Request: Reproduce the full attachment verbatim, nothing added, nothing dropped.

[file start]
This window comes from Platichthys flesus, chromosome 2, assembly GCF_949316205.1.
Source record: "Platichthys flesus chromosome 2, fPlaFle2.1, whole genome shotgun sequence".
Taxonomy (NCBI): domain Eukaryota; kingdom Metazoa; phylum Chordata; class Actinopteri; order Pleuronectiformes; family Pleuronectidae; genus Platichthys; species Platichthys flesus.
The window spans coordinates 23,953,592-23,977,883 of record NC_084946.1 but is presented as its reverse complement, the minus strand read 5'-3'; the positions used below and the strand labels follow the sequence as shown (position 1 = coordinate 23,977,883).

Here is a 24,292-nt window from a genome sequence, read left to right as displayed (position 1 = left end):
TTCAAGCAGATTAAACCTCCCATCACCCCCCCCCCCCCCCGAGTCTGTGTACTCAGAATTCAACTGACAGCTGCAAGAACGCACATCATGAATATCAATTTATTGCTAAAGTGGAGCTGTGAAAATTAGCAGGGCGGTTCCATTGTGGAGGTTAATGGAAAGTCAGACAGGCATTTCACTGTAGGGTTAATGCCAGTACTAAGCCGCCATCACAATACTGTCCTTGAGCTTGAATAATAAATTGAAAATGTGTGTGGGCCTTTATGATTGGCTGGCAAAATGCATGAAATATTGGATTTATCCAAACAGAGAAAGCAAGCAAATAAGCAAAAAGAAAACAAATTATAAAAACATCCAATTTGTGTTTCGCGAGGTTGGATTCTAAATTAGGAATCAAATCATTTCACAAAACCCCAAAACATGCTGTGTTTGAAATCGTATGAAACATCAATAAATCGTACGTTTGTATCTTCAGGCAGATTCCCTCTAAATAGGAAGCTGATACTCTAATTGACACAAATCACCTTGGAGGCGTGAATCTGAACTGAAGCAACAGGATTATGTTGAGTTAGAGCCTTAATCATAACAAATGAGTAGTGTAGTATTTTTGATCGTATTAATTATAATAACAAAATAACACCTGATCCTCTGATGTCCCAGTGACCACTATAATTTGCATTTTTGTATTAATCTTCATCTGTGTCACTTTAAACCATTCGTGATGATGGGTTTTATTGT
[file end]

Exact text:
This window comes from Platichthys flesus, chromosome 2, assembly GCF_949316205.1.
Source record: "Platichthys flesus chromosome 2, fPlaFle2.1, whole genome shotgun sequence".
Taxonomy (NCBI): domain Eukaryota; kingdom Metazoa; phylum Chordata; class Actinopteri; order Pleuronectiformes; family Pleuronectidae; genus Platichthys; species Platichthys flesus.
The window spans coordinates 23,953,592-23,977,883 of record NC_084946.1 but is presented as its reverse complement, the minus strand read 5'-3'; the positions used below and the strand labels follow the sequence as shown (position 1 = coordinate 23,977,883).

Here is a 24,292-nt window from a genome sequence, read left to right as displayed (position 1 = left end):
TTCAAGCAGATTAAACCTCCCATCACCCCCCCCCCCCCCCGAGTCTGTGTACTCAGAATTCAACTGACAGCTGCAAGAACGCACATCATGAATATCAATTTATTGCTAAAGTGGAGCTGTGAAAATTAGCAGGGCGGTTCCATTGTGGAGGTTAATGGAAAGTCAGACAGGCATTTCACTGTAGGGTTAATGCCAGTACTAAGCCGCCATCACAATACTGTCCTTGAGCTTGAATAATAAATTGAAAATGTGTGTGGGCCTTTATGATTGGCTGGCAAAATGCATGAAATATTGGATTTATCCAAACAGAGAAAGCAAGCAAATAAGCAAAAAGAAAACAAATTATAAAAACATCCAATTTGTGTTTCGCGAGGTTGGATTCTAAATTAGGAATCAAATCATTTCACAAAACCCCAAAACATGCTGTGTTTGAAATCGTATGAAACATCAATAAATCGTACGTTTGTATCTTCAGGCAGATTCCCTCTAAATAGGAAGCTGATACTCTAATTGACACAAATCACCTTGGAGGCGTGAATCTGAACTGAAGCAACAGGATTATGTTGAGTTAGAGCCTTAATCATAACAAATGAGTAGTGTAGTATTTTTGATCGTATTAATTATAATAACAAAATAACACCTGATCCTCTGATGTCCCAGTGACCACTATAATTTGCATTTTTGTATTAATCTTCATCTGTGTCACTTTAAACCATTCGTGATGATGGGTTTTATTGT